The Deputy Director then spoke of the latest outcome from the CRA report’s recommendations: the harmonization and creation of a port agency Anti-Corruption Policy (ACP). The ACP seeks to entrench a culture of integrity and compliance among all port stakeholders, and if adopted, it will be a potent tool for corruption prevention and will foster an enabling environment for business. Mrs. Onwunmere stated that she looks forward to a more robust compliance structure that centers around an anti-corruption agenda among port agencies by providing knowledge, tools, opportunities for collaboration, creative problem-solving, and building synergy in Nigeria’s maritime space.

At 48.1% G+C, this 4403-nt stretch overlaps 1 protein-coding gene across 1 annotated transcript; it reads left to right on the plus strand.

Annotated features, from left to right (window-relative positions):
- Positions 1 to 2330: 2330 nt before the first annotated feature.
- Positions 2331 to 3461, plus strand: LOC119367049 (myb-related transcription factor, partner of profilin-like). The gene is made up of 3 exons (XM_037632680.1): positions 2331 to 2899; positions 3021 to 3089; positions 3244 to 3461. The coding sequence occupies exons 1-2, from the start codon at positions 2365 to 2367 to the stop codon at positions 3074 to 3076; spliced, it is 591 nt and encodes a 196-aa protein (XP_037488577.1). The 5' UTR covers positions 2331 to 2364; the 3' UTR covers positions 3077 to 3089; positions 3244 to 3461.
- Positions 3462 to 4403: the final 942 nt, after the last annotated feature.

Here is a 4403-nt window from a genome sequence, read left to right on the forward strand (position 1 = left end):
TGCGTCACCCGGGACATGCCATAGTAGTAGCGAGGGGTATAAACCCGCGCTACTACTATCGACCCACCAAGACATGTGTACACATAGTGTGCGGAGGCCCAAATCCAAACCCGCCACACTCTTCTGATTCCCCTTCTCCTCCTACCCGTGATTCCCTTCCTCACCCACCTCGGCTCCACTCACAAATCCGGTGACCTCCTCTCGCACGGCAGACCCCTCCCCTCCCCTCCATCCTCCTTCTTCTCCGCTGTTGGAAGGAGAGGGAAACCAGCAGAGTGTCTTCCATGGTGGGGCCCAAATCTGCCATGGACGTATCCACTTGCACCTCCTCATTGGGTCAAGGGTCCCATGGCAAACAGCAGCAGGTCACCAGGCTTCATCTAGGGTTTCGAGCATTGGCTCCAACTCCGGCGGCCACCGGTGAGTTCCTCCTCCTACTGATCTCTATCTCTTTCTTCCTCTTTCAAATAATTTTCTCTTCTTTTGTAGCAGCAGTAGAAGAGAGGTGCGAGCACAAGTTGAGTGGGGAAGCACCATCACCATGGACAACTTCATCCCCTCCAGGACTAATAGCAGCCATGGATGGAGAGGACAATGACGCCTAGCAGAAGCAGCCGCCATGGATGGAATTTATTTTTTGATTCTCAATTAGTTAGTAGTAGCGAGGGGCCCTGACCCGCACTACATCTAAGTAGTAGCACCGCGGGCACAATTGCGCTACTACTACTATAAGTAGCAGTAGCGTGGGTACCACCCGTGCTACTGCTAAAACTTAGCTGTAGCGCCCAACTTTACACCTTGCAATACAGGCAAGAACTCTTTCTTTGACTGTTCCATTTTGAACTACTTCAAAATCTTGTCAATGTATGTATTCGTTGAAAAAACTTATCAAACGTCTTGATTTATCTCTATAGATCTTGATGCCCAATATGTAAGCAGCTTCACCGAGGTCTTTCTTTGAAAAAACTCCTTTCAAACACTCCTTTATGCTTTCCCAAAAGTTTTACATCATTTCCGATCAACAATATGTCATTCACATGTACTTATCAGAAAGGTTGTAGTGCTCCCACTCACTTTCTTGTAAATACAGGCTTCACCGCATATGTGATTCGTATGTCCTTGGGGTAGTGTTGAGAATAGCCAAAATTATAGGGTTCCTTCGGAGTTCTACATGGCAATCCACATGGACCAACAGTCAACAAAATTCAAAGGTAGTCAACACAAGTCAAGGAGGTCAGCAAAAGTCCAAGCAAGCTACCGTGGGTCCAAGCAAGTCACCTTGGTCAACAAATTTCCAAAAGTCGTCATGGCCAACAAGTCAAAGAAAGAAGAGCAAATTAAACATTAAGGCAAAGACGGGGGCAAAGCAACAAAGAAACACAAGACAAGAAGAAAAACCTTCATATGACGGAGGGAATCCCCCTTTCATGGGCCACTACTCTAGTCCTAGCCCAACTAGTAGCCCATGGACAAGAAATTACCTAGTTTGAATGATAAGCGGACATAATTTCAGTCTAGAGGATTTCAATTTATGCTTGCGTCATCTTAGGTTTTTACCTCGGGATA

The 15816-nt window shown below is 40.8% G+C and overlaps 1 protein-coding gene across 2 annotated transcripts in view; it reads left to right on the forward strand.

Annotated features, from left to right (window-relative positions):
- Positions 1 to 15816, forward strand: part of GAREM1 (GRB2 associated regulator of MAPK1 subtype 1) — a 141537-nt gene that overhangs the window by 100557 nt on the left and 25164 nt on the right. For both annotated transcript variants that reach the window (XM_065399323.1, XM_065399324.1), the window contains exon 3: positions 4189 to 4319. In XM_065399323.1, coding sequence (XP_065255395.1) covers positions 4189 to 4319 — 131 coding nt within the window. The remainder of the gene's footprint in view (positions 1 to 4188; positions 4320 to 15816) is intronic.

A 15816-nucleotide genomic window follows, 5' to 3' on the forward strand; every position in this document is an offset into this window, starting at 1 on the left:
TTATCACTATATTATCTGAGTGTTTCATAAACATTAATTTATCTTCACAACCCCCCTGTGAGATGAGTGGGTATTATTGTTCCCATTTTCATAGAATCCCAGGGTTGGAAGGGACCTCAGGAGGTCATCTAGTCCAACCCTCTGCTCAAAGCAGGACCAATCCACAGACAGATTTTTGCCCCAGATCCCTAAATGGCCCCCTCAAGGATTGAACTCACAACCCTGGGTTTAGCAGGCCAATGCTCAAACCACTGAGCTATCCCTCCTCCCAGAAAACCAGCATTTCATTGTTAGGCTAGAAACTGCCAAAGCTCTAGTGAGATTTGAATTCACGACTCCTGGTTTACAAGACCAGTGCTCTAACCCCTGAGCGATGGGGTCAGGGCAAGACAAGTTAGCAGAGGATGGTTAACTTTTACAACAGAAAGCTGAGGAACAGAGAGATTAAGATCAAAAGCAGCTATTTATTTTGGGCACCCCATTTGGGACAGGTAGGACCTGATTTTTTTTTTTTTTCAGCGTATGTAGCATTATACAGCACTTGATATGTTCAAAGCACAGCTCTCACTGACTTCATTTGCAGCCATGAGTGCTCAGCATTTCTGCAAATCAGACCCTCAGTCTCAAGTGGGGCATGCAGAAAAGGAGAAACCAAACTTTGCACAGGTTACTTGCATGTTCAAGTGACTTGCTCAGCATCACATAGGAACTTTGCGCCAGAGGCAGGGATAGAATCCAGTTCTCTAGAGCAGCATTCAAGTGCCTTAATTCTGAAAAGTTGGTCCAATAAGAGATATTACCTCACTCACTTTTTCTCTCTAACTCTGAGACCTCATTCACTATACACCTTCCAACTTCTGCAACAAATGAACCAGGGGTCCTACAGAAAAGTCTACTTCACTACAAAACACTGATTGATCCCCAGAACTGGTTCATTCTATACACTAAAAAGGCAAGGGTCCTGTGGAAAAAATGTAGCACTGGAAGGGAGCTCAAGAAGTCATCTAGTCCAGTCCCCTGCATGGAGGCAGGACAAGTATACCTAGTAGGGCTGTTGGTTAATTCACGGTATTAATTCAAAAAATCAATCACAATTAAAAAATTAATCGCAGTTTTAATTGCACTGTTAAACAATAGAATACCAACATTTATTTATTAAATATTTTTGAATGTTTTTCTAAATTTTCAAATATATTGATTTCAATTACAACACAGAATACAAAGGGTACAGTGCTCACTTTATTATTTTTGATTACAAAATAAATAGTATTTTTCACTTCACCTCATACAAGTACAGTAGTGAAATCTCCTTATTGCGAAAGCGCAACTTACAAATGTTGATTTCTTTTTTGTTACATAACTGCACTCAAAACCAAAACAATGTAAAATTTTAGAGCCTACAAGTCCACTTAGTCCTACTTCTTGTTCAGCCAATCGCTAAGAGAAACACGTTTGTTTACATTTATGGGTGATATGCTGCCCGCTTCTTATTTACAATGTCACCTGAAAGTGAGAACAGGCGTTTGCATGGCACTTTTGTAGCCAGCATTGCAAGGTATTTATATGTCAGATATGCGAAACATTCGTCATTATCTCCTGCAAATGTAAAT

Cutting to the heart of the matter, Mr. Demola Bakare (FSI), COMMISSIONER ICPC, and Member of the Project Steering Committee (PSC) made a powerful case for the institution of a compliance function comprised of designated officers within each agency. He explained that thanks to reforms such as the widespread publication of maritime SOPs and the NPPM, port users are more enlightened and demand greater responsibility by port agencies, necessitating better self-regulation among these agencies. He also noted that while the PSTT is currently the centerpiece for enforcing the NPPM, a commitment to stricter compliance practices is required at the institutional level and is critical for the sustainability of port reforms. The benefit of such a system will be a Nigeria that can leverage the opportunities presented by the African Continental Free Trade Area (AfCFTA) Agreement and fully plugging into the Blue Economy.